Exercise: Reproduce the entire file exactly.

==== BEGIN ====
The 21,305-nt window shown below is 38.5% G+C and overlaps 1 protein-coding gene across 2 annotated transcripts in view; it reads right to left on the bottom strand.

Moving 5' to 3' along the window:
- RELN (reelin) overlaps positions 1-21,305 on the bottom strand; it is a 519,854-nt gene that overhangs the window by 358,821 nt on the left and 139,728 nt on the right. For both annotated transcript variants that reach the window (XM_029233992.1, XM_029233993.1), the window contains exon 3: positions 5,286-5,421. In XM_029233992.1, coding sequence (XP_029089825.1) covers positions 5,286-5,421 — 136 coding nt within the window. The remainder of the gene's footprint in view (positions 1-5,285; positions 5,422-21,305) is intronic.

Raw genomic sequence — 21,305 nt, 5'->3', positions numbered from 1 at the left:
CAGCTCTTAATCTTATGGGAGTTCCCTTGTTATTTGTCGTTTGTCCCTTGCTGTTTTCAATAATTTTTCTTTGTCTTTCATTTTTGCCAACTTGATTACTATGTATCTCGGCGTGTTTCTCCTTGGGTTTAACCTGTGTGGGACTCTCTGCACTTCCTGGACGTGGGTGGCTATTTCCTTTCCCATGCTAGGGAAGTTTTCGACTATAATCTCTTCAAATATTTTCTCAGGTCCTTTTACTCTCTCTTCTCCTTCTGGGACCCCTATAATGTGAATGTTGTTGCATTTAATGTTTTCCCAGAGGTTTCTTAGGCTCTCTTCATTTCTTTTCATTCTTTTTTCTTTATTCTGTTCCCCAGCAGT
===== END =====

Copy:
The 21,305-nt window shown below is 38.5% G+C and overlaps 1 protein-coding gene across 2 annotated transcripts in view; it reads right to left on the bottom strand.

Moving 5' to 3' along the window:
- RELN (reelin) overlaps positions 1-21,305 on the bottom strand; it is a 519,854-nt gene that overhangs the window by 358,821 nt on the left and 139,728 nt on the right. For both annotated transcript variants that reach the window (XM_029233992.1, XM_029233993.1), the window contains exon 3: positions 5,286-5,421. In XM_029233992.1, coding sequence (XP_029089825.1) covers positions 5,286-5,421 — 136 coding nt within the window. The remainder of the gene's footprint in view (positions 1-5,285; positions 5,422-21,305) is intronic.

Raw genomic sequence — 21,305 nt, 5'->3', positions numbered from 1 at the left:
CAGCTCTTAATCTTATGGGAGTTCCCTTGTTATTTGTCGTTTGTCCCTTGCTGTTTTCAATAATTTTTCTTTGTCTTTCATTTTTGCCAACTTGATTACTATGTATCTCGGCGTGTTTCTCCTTGGGTTTAACCTGTGTGGGACTCTCTGCACTTCCTGGACGTGGGTGGCTATTTCCTTTCCCATGCTAGGGAAGTTTTCGACTATAATCTCTTCAAATATTTTCTCAGGTCCTTTTACTCTCTCTTCTCCTTCTGGGACCCCTATAATGTGAATGTTGTTGCATTTAATGTTTTCCCAGAGGTTTCTTAGGCTCTCTTCATTTCTTTTCATTCTTTTTTCTTTATTCTGTTCCCCAGCAGT